Archive for the ‘Polish’ Category

Polish Doughnuts – The Joy of Pączki

Saturday, June 5th, 2010

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As part of the planned events surrounding the Birthday of The Ho was my abject desire to fry my own dough for the first time. At first, I thought of just trying some basic recipe just for experimentation purposes. Then I stumbled upon a Polish festival and learned about a glorious fried dough known as Pączki. I learned that the incredibly rich, egg-based, alcohol-laden pastries are rarely seen these days, even in “the old country.” The Poles I spoke with told me that because of the need for mass-production, very few pastry shops even bother with the authentic recipe and I knew that I had to. I hunted around and found what seemed a fairly decent recipe…

12 egg yolks (or six whole eggs)
1 teaspoon salt
2 (1/4 ounce) packages active dry yeast
1/4 cup warm water
1/3 cup room temperature butter
1/2 cup fine granulated sugar
4 1/2 cups all purpose flower
1/3 cup rum or brandy
1 cup scalded whipping cream
1 1/2 cups preserves or cooked prunes, cooked apples, or poppy seed filling

oil for deep frying

1. Whisk egg yolks with salt with electric mixture on high until it lightens, approximately 7 to 10 minutes.

2. Please yeast in warm water to soften.

3. In a separate bowl, cream butter and sugar until sugar completely dissolves and mixture is light and fluffy.

4. Slowly add in the softened yeast.

5. Stir in one cup of flour with the rum/brandy and half the cream. Continue stirring until smooth.

6. Add another cup of flour and the remaining cream, beat until smooth.

7. Add another cup of flour with the egg mixture and beat until well-blended, at least two minutes.

8. Continually add in the remaining one-and-one-half cup of flour while blending until the dough begins to blister.

9. Cover and set in a warm place to rise, until dough has doubled in bulk.

10. Punch down and let rise again, until doubled in bulk.

11. Roll the dough out to 3/4 of an inch thick and cut into 3″ rounds.

12. Place a tablespoon of filling the center of one circle and top with a second circle. Seal with a bit of water.

13. Place on a lightly floured surface, cover, and let rise another 20 or 30 minutes.

14. Heat oil to 350º and fry the paczki  until they are golden brown on both sides.

15. Drain and sprinkle with powdered sugar or drizzle with honey.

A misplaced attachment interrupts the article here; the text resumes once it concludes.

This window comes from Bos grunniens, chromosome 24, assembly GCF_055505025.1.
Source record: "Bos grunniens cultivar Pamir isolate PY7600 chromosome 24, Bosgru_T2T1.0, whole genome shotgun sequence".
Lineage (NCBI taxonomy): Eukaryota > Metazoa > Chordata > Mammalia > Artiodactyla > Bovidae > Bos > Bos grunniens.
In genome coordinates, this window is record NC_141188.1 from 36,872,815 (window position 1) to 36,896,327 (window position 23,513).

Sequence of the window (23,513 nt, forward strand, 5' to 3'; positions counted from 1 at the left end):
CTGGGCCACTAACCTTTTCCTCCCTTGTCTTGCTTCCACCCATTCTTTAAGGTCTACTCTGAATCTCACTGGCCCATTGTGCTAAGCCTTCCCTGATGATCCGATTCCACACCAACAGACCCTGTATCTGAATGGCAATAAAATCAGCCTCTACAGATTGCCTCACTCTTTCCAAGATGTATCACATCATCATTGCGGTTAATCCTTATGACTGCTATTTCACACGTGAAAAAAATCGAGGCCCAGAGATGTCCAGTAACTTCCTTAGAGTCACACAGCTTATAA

Polish Fried Dough – Pączki

Monday, May 3rd, 2010

It was a pretty special day. Actually, it was pretty mundane as I was at home working on some jewelry when I glanced through the day’s events online, only to discover there was a Polish Festival going on at that very minute in Golden Gate Park. I had to get there fast — it was already 2:00 in the afternoon! The trip was a total gamble. I checked out a car and drove pell-mell through the streets of San Francisco, hoping against hope that part of the traditional foods being offered at the festival might be Pączki, the Polish version of a jelly doughnut. When I arrived, there was a long line of people waiting to get into the building. I got in that line and waited too — then I noticed a guy who just sauntered by and just walk in. I asked the security guard what the line was for (assuming it was the entrance) and was told it was for food. Before I am going to spend an hour in line for food, I at least wanted to see if they had what I was looking for…

The line for hot food was incredibly long. Upwards of an hour plus, if not longer. It winded its way into the large room with banquet tables where many were already feasting on boiled dumplings, sausages, and more. But then I saw it – up against the back wall was a very long table set with sweets. Fortunately, that table didn’t require the tickets that were sold for the hot food and a young girl — probably 9 or 10 years old — was taking cash for the desserts.

What I was looking for came au natural (no filling) or with plum filling. And nearby, I saw a gentleman working furiously to fill these Pączki. And very fortunate for me, Edmund was more than willing to help me learn more about this ethnic specialty. (more…)